be unique?
1 Note that, formally, the notions of sparse and dense make sense only for families
of graphs whose order tends to inflnity, not for individual graphs.
7.1 Subgraphs 149
A graph G 6¶ H on n vertices with the largest possible number of
edges is called extremal for n and H; its number of edges is denoted by extremal
ex(n;H). Clearly, any graph G that is extremal for some n and H will ex(n;H)
also be edge-maximal with H 6µ G. Conversely, though, edge-maximality
does not imply extremality: G may well be edge-maximal with H 6µ G
while having fewer than ex(n;H) edges (Fig. 7.1.1).
Fig. 7.1.1. Two graphs that are edge-maximal with P 3 6µ G; is
the right one extremal?
As a case in point, we consider our problem forH = Kr (with r > 1).
A moment\u2019s thought suggests some obvious candidates for extremality
here: all complete (r¡ 1)-partite graphs are edge-maximal without con-
taining Kr. But which among these have the greatest number of edges?
Clearly those whose partition sets are as equal as possible, i.e. difier in
size by at most 1: if V1; V2 are two partition sets with jV1j¡ jV2j > 2, we
may increase the number of edges in our complete (r¡ 1)-partite graph
by moving a vertex from V1 across to V2.
The unique complete (r ¡ 1)-partite graphs on n > r ¡ 1 vertices
whose partition sets difier in size by at most 1 are called Tur¶an graphs;
we denote them by T r¡1(n) and their number of edges by tr¡1(n) T r¡1(n)
(Fig. 7.1.2). For n < r ¡ 1 we shall formally continue to use these tr¡1(n)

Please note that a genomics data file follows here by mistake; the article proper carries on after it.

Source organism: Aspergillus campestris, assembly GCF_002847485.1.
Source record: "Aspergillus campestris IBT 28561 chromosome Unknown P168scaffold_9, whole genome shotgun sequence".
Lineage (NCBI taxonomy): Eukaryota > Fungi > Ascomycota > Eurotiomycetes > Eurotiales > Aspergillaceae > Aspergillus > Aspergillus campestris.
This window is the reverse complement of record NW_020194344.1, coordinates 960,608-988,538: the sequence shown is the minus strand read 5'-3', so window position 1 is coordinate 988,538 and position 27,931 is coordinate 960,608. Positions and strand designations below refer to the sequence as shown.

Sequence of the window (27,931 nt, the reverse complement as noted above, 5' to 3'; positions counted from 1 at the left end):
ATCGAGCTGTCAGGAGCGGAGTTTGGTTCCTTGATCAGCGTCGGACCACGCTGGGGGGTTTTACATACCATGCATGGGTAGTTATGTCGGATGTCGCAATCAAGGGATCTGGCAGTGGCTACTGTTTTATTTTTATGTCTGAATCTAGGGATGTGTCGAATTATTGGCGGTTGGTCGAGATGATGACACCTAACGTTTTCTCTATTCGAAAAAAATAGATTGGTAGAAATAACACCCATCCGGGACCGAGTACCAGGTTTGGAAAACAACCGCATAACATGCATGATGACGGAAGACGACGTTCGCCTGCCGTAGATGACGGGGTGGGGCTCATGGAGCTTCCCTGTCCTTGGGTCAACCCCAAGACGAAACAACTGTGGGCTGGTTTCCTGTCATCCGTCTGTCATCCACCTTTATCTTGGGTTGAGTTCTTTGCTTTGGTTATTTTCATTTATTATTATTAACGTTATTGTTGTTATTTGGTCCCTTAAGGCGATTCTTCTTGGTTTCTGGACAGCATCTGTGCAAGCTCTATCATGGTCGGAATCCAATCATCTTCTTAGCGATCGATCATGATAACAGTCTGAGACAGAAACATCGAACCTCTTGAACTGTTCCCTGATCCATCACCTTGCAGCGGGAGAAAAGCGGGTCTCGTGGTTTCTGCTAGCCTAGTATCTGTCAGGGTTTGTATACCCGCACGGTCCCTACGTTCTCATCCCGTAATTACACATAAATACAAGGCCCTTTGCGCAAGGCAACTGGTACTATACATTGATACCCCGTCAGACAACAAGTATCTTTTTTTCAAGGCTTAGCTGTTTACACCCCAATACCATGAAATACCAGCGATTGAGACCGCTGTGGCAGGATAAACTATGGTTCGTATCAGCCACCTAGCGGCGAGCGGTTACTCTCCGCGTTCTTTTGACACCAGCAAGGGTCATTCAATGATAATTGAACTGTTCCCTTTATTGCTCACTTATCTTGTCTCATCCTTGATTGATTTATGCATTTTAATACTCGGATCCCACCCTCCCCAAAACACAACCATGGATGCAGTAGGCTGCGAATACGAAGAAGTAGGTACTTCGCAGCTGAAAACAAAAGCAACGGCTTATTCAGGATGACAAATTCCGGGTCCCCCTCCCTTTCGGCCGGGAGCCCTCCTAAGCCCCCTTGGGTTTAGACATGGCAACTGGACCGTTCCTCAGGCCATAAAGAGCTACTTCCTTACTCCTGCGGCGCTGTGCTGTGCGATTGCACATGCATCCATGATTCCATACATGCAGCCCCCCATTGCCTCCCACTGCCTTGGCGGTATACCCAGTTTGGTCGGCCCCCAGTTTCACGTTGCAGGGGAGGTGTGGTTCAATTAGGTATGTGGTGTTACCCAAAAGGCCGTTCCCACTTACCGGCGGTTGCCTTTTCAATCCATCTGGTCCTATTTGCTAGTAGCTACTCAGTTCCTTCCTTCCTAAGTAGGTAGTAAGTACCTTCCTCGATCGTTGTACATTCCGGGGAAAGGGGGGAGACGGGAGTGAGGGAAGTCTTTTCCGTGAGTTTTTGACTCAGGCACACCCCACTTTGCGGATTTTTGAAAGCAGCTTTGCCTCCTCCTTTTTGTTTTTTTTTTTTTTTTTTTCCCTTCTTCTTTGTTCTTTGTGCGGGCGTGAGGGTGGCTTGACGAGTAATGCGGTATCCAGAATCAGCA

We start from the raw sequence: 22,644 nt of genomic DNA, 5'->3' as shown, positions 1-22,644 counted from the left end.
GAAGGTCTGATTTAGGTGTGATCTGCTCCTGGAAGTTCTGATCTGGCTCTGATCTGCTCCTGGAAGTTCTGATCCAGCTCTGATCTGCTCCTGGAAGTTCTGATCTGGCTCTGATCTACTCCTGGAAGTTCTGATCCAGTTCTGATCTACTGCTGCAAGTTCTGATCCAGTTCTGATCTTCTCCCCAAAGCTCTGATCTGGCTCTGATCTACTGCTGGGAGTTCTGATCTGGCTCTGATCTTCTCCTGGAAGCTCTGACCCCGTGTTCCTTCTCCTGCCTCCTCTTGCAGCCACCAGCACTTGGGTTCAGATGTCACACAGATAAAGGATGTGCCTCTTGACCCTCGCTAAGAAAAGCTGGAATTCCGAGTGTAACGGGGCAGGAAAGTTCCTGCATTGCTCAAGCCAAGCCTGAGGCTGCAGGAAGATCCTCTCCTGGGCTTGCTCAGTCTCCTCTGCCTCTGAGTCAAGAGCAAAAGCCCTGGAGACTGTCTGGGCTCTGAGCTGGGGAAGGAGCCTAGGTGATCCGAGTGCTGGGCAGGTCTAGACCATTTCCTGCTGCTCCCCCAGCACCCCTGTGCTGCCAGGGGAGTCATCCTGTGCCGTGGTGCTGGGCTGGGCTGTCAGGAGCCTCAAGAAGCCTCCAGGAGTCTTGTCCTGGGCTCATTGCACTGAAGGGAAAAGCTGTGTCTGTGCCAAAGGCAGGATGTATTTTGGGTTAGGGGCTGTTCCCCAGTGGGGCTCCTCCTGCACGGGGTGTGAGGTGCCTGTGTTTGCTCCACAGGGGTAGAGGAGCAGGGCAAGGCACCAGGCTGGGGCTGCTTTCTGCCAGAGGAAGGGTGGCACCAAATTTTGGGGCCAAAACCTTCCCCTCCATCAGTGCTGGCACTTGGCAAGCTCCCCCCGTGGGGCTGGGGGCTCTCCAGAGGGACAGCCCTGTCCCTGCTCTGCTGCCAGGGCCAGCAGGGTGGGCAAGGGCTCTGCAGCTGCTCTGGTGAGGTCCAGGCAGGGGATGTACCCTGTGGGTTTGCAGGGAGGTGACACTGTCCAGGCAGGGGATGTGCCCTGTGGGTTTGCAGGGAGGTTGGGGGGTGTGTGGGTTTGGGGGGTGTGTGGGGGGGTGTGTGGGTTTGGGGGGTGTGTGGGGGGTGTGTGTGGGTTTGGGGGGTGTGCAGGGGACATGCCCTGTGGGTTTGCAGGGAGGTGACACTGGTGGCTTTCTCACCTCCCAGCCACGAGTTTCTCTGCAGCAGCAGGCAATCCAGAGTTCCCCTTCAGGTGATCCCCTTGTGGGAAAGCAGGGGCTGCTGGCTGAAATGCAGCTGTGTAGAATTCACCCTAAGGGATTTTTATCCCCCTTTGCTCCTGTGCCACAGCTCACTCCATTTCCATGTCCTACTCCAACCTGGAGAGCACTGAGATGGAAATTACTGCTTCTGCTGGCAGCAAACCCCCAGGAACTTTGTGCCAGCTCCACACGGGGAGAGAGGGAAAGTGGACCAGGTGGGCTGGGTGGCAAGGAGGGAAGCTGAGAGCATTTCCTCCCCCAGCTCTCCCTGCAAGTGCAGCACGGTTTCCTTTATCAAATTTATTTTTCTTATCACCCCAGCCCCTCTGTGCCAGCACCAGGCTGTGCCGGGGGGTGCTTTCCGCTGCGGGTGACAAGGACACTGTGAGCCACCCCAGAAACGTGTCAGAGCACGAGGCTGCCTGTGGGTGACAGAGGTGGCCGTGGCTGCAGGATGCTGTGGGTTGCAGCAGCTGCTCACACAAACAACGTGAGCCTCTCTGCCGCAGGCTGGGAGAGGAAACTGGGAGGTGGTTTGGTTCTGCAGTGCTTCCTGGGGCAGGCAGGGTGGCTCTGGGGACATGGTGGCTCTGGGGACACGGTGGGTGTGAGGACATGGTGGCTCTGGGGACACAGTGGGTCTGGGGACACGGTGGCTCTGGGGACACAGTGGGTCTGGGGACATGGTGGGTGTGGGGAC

deflnitions, with the proviso that|contrary to our usual terminology|
the partition sets may now be empty; then, clearly, T r¡1(n) = Kn for
all n 6 r¡ 1.
Fig. 7.1.2. The Tur¶an graph T 3(8)
The following theorem tells us that T r¡1(n) is indeed extremal for
n and Kr, and as such unique; in particular, ex(n;Kr) = tr¡1(n).
150 7. Substructures in Dense Graphs
Theorem 7.1.1. (Tur¶an 1941)
For all integers r; n with r > 1, every graph G 6¶ Kr with n vertices and[ 7.1.2 ][ 9.2.2 ]
ex(n;Kr) edges is a T r¡1(n).
Proof . We apply induction on n. For n 6 r ¡ 1 we have G = Kn =
T r¡1(n) as claimed. For the induction step, let now n > r.
Since G is edge-maximal without a Kr subgraph, G has a sub-
graph K = Kr¡1. By the induction hypothesis, G ¡K has at mostK
tr¡1(n ¡ r + 1) edges, and each vertex of G ¡ K has at most r ¡ 2
neighbours in K. Hence,
kGk 6 tr¡1(n¡ r+ 1) + (n¡ r+ 1)(r¡ 2) +
µ
r¡ 1
2
¶
= tr¡1(n) ; (1)
the equality on the right follows by inspection of the Tur¶an graph T r¡1(n)
(Fig. 7.1.3).
¡
r¡1
2
¢
r¡ 2
tr¡1(n¡ r+1)
Fig. 7.1.3. The equation from (1) for r = 5 and n = 14
Since G is extremal for Kr (and T r¡1(n) 6¶ Kr), we have equality
in (1). Thus, every vertex of G¡K has exactly r¡2 neighbours in K|
just like the vertices x1; : : : ; xr¡1 of K itself. For i = 1; : : : ; r¡ 1 letx1; : : : ; xr¡1
Vi := f v 2 V (G) j vxi =2 E(G) gV1; : : : ; Vr¡1
be the set of all vertices ofG whose r¡2 neighbours inK are precisely the
vertices other than xi. Since Kr 6µ G, each of the sets Vi is independent,
and they partition V (G). Hence, G is (r¡ 1)-partite. As T r¡1(n) is the
unique (r¡1)-partite graph with n vertices and the maximum number of
edges, our claim that G = T r¡1(n) follows from the assumed extremality
of G. \u2044
The Tur¶an graphs T r¡1(n) are dense: in order of magnitude, they
have about n2 edges. More exactly, for every n and r we have
tr¡1(n) 6 12n
2 r¡ 2
r¡ 1 ;
7.1 Subgraphs 151
with equality whenever r ¡ 1 divides n (Exercise 8). It is therefore
remarkable that just \u2020n2 more edges (for any flxed \u2020 > 0 and n large)
give us not only a Kr subgraph (as does Tur¶an\u2019s theorem) but a Krs for
any given integer s|a graph itself teeming with Kr subgraphs:
Theorem 7.1.2. (Erd}os & Stone 1946)
For all integers r > 2 and s > 1, and every \u2020 > 0, there exists an integer
n0 such that every graph with n > n0 vertices and at least
tr¡1(n) + \u2020n2
edges contains Krs as a subgraph.
We shall prove this theorem in